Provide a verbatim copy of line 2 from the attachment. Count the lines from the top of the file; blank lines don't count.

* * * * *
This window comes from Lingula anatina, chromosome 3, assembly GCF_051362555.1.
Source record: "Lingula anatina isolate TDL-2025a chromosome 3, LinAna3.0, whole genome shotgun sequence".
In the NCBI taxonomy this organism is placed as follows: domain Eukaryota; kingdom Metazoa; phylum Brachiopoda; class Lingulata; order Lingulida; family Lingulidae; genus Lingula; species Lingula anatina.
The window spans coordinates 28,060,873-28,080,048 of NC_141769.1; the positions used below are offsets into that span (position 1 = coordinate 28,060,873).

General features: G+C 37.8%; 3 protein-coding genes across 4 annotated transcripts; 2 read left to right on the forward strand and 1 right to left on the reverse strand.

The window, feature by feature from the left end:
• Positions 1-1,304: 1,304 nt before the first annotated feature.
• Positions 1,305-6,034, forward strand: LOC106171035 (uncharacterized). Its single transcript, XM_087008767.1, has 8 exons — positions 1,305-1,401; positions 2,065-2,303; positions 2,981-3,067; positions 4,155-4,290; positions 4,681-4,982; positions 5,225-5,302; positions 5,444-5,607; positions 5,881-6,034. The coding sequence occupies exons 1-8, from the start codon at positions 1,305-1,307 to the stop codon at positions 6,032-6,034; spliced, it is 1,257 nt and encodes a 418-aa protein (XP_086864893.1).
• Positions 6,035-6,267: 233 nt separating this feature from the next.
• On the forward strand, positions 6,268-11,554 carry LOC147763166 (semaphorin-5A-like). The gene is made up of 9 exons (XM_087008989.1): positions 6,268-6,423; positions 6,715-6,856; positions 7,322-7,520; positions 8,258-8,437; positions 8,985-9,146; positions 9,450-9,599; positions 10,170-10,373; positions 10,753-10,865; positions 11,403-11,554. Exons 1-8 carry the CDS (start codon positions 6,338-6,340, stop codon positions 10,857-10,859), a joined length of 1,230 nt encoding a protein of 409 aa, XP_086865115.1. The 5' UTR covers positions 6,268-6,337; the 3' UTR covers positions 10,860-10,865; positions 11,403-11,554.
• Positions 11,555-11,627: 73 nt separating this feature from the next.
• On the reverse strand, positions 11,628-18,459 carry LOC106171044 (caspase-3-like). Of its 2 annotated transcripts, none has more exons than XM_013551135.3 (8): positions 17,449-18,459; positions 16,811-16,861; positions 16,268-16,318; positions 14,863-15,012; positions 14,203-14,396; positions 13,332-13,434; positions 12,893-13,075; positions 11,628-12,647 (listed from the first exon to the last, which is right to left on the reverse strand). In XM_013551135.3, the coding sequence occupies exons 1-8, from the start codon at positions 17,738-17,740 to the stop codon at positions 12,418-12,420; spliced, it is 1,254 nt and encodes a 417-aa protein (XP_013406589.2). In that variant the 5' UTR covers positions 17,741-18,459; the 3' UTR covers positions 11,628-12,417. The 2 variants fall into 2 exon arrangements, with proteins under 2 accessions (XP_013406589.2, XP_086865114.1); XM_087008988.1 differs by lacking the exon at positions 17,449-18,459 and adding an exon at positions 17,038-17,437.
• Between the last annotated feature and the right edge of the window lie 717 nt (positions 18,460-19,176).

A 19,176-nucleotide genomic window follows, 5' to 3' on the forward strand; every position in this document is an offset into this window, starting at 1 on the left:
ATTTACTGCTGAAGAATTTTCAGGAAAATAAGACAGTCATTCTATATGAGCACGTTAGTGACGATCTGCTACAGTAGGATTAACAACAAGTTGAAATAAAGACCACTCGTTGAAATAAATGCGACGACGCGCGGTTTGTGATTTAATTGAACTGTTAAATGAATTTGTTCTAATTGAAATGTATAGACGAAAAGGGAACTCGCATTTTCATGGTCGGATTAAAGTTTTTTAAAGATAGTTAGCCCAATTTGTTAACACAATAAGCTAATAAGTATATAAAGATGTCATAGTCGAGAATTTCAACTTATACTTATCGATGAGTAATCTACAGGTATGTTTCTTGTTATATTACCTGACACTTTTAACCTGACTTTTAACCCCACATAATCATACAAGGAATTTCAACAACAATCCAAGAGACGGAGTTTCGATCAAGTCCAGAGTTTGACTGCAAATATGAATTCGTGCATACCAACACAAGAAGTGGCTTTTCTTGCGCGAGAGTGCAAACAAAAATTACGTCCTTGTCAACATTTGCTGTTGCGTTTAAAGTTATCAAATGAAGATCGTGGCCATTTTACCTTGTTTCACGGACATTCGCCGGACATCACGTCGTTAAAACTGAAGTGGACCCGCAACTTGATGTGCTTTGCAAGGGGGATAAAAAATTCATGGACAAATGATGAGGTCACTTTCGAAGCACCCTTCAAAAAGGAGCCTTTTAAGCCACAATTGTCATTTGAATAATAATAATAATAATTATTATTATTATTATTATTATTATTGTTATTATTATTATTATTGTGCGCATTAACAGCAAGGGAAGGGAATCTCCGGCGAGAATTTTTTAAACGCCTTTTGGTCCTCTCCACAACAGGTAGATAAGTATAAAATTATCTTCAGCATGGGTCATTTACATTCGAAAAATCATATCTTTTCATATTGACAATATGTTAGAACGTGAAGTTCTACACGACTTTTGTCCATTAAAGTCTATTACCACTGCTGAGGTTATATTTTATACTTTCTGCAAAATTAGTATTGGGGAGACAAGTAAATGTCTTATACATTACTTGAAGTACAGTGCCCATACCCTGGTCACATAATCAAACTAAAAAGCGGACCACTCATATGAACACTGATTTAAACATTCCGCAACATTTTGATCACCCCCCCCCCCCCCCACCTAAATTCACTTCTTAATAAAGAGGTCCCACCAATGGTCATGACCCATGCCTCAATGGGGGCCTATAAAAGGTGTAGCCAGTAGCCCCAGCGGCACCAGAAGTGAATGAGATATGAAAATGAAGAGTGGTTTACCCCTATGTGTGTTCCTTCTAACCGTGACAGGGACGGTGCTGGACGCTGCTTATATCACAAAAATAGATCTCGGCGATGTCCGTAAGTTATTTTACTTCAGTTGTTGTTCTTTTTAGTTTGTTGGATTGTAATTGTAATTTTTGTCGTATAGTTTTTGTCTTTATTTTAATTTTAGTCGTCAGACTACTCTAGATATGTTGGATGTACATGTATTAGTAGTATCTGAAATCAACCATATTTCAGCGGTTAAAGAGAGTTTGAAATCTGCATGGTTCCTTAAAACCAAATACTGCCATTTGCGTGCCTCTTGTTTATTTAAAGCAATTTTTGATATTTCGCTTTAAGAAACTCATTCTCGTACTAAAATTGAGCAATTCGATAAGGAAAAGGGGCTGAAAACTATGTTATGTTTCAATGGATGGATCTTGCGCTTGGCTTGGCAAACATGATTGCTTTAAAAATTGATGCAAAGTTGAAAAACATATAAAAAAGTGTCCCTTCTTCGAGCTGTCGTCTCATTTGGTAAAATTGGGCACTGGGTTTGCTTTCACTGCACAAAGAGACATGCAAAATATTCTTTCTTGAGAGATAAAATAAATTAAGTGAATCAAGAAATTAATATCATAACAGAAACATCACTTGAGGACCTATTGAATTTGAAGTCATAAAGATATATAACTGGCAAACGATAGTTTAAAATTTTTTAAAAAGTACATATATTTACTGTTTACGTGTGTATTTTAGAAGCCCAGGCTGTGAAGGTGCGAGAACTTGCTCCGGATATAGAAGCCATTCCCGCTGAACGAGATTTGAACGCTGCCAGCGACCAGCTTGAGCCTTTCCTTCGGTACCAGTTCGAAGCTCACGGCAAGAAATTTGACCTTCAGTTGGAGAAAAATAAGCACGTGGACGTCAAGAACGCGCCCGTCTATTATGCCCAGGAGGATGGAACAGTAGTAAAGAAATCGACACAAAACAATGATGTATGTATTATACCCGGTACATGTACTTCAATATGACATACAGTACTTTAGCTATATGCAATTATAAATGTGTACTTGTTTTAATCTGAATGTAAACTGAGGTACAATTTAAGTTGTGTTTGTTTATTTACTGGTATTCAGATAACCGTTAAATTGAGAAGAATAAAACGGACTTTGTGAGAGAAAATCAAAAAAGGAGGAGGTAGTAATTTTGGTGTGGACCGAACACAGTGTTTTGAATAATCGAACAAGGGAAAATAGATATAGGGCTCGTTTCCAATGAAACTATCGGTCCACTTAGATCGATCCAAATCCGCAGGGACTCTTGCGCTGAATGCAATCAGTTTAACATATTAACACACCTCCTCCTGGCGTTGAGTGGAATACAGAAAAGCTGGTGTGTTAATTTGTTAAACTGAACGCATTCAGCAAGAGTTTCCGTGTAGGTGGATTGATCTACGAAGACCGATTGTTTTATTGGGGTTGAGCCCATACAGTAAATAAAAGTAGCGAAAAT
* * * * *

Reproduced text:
Source record: "Lingula anatina isolate TDL-2025a chromosome 3, LinAna3.0, whole genome shotgun sequence".